hide Matching Documents

The documents where this entity occurs most often are shown below. Click on a document to open it.

Document Max. Freq Min. Freq
Frederick H. Dyer, Compendium of the War of the Rebellion: Regimental Histories 140 2 Browse Search
Rebellion Record: a Diary of American Events: Documents and Narratives, Volume 5. (ed. Frank Moore) 110 0 Browse Search
Robert Underwood Johnson, Clarence Clough Buell, Battles and Leaders of the Civil War: Volume 2. 56 0 Browse Search
Rebellion Record: a Diary of American Events: Documents and Narratives, Volume 9. (ed. Frank Moore) 50 0 Browse Search
Brigadier-General Ellison Capers, Confederate Military History, a library of Confederate States Military History: Volume 5, South Carolina (ed. Clement Anselm Evans) 46 0 Browse Search
Jubal Anderson Early, Ruth Hairston Early, Lieutenant General Jubal A. Early , C. S. A. 46 0 Browse Search
Horace Greeley, The American Conflict: A History of the Great Rebellion in the United States of America, 1860-65: its Causes, Incidents, and Results: Intended to exhibit especially its moral and political phases with the drift and progress of American opinion respecting human slavery from 1776 to the close of the War for the Union. Volume II. 46 0 Browse Search
Maj. Jed. Hotchkiss, Confederate Military History, a library of Confederate States Military History: Volume 3, Virginia (ed. Clement Anselm Evans) 38 0 Browse Search
William Swinton, Campaigns of the Army of the Potomac 36 0 Browse Search
John D. Billings, The history of the Tenth Massachusetts battery of light artillery in the war of the rebellion 30 0 Browse Search
View all matching documents...

Browsing named entities in Robert Lewis Dabney, Life and Commands of Lieutenand- General Thomas J. Jackson. You can also browse the collection for Maryland Heights (Maryland, United States) or search for Maryland Heights (Maryland, United States) in all documents.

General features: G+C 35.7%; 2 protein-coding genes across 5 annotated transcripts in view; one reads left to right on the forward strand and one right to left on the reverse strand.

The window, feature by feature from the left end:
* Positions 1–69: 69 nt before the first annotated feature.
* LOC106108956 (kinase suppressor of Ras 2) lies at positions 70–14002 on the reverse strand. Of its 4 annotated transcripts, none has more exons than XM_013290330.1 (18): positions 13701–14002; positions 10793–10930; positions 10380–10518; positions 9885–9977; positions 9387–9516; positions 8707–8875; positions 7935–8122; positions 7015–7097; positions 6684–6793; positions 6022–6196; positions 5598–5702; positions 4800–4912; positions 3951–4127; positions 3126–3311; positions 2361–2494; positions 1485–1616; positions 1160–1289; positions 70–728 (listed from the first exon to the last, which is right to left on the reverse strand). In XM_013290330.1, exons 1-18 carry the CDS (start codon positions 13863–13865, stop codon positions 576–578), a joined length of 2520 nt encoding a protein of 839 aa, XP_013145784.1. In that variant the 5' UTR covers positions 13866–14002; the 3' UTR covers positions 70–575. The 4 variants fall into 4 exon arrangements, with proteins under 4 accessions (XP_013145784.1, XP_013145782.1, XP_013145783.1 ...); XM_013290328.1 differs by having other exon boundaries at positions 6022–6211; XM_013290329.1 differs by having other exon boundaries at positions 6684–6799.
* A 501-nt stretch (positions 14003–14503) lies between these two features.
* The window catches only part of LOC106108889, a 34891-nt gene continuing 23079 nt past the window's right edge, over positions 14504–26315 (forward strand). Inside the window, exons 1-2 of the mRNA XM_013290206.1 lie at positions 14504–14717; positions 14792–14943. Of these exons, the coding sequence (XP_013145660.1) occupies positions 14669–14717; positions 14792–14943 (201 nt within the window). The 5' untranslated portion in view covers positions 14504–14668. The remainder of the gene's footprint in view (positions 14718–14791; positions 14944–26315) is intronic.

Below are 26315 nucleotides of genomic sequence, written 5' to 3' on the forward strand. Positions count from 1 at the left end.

Your search returned 2 results in 2 document sections:

Robert Lewis Dabney, Life and Commands of Lieutenand- General Thomas J. Jackson, Chapter 6: first campaign in the Valley. (search)
lled by a mountain of secondary elevation, called Bolivar Heights, and on the lower declivities of this ridge, as it descends to the junction of the two streams, the town is built in a rambling fashion. East of the Shenandoah the Blue Ridge rises immediately from the waters, overlooking the village, and the sides of Bolivar Heights. Here the mountain, lying in the county of Loudoun, is called Loudoun Heights. North of it, and across the Potomac, the twin mountain, bearing the name of Maryland Heights, rises to an equal altitude, and commands the whole valley of the Potomac above. From this description, it is manifest that Harper's Ferry is worthless as a defensive military post, when assailed by a large force, unless it were also garrisoned by a great army, and supplied with a vast artillery, sufficient to crown all the triangle of mountains which surround it, and to connect those crests effectually with each other. It had never been designed for a fortress, and there was nothing
Robert Lewis Dabney, Life and Commands of Lieutenand- General Thomas J. Jackson, Chapter 17: the campaign in Maryland. (search)
rifled cannon to the crest of Loudoun Heights, supported by a portion of his infantry; while with the remainder he guarded the roads by which the enemy might seek to escape eastward. Major-General McLaws established himself in Pleasant Valley, a mountain vale embraced between the main crest of the Blue Ridge, and a subsidiary range parallel to it on the west, known as Elk Ridge. It is the southern promontory of this, which,--immediately overlooking the river and village, is known as Maryland Heights. After seizing this commanding position, as has been related, he devoted the night of the 13th and the forenoon of the 14th, to constructing a road along the crest of Elk Ridge, by which cannon could be carried out upon its southern extremity. By two o'clock P. M. four pieces of artillery were established there, with great labor, overlooking the whole town, and a part of the enemy's works on Bolivar Heights. The remainder of General McLaws' force was employed in watching the outlets